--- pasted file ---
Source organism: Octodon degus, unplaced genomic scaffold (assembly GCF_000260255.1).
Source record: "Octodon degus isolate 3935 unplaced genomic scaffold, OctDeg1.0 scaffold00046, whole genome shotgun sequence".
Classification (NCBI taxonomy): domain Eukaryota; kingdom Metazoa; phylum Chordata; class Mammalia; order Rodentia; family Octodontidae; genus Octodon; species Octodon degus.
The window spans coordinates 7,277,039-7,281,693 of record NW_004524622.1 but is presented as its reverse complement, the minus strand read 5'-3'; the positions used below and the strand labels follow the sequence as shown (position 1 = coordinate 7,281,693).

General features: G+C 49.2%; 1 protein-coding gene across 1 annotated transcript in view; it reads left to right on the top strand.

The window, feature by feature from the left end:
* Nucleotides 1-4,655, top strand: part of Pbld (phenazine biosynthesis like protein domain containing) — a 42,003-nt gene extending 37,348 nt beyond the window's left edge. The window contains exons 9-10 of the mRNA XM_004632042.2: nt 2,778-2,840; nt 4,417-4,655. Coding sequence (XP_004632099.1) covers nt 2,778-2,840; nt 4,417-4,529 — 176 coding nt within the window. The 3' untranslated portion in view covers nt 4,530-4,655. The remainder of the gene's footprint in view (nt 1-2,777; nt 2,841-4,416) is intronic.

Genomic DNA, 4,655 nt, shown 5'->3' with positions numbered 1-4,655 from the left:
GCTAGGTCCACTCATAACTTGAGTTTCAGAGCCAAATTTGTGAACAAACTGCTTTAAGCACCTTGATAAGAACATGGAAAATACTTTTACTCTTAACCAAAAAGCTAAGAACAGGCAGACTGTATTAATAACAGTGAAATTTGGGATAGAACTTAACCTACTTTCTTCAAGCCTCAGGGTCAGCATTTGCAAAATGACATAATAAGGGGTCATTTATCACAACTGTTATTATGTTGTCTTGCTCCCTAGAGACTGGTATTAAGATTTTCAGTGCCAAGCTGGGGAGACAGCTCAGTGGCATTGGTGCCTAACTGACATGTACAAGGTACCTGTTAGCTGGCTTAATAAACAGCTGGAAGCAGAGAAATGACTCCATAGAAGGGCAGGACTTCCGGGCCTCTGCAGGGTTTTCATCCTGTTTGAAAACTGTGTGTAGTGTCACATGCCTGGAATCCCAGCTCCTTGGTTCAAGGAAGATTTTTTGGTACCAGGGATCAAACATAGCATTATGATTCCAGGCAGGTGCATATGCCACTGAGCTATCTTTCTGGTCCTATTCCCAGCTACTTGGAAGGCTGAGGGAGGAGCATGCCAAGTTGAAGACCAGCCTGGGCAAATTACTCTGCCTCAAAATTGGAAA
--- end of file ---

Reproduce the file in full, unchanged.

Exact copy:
Source organism: Octodon degus, unplaced genomic scaffold (assembly GCF_000260255.1).
Source record: "Octodon degus isolate 3935 unplaced genomic scaffold, OctDeg1.0 scaffold00046, whole genome shotgun sequence".
Classification (NCBI taxonomy): domain Eukaryota; kingdom Metazoa; phylum Chordata; class Mammalia; order Rodentia; family Octodontidae; genus Octodon; species Octodon degus.
The window spans coordinates 7,277,039-7,281,693 of record NW_004524622.1 but is presented as its reverse complement, the minus strand read 5'-3'; the positions used below and the strand labels follow the sequence as shown (position 1 = coordinate 7,281,693).

General features: G+C 49.2%; 1 protein-coding gene across 1 annotated transcript in view; it reads left to right on the top strand.

The window, feature by feature from the left end:
* Nucleotides 1-4,655, top strand: part of Pbld (phenazine biosynthesis like protein domain containing) — a 42,003-nt gene extending 37,348 nt beyond the window's left edge. The window contains exons 9-10 of the mRNA XM_004632042.2: nt 2,778-2,840; nt 4,417-4,655. Coding sequence (XP_004632099.1) covers nt 2,778-2,840; nt 4,417-4,529 — 176 coding nt within the window. The 3' untranslated portion in view covers nt 4,530-4,655. The remainder of the gene's footprint in view (nt 1-2,777; nt 2,841-4,416) is intronic.

Genomic DNA, 4,655 nt, shown 5'->3' with positions numbered 1-4,655 from the left:
GCTAGGTCCACTCATAACTTGAGTTTCAGAGCCAAATTTGTGAACAAACTGCTTTAAGCACCTTGATAAGAACATGGAAAATACTTTTACTCTTAACCAAAAAGCTAAGAACAGGCAGACTGTATTAATAACAGTGAAATTTGGGATAGAACTTAACCTACTTTCTTCAAGCCTCAGGGTCAGCATTTGCAAAATGACATAATAAGGGGTCATTTATCACAACTGTTATTATGTTGTCTTGCTCCCTAGAGACTGGTATTAAGATTTTCAGTGCCAAGCTGGGGAGACAGCTCAGTGGCATTGGTGCCTAACTGACATGTACAAGGTACCTGTTAGCTGGCTTAATAAACAGCTGGAAGCAGAGAAATGACTCCATAGAAGGGCAGGACTTCCGGGCCTCTGCAGGGTTTTCATCCTGTTTGAAAACTGTGTGTAGTGTCACATGCCTGGAATCCCAGCTCCTTGGTTCAAGGAAGATTTTTTGGTACCAGGGATCAAACATAGCATTATGATTCCAGGCAGGTGCATATGCCACTGAGCTATCTTTCTGGTCCTATTCCCAGCTACTTGGAAGGCTGAGGGAGGAGCATGCCAAGTTGAAGACCAGCCTGGGCAAATTACTCTGCCTCAAAATTGGAAA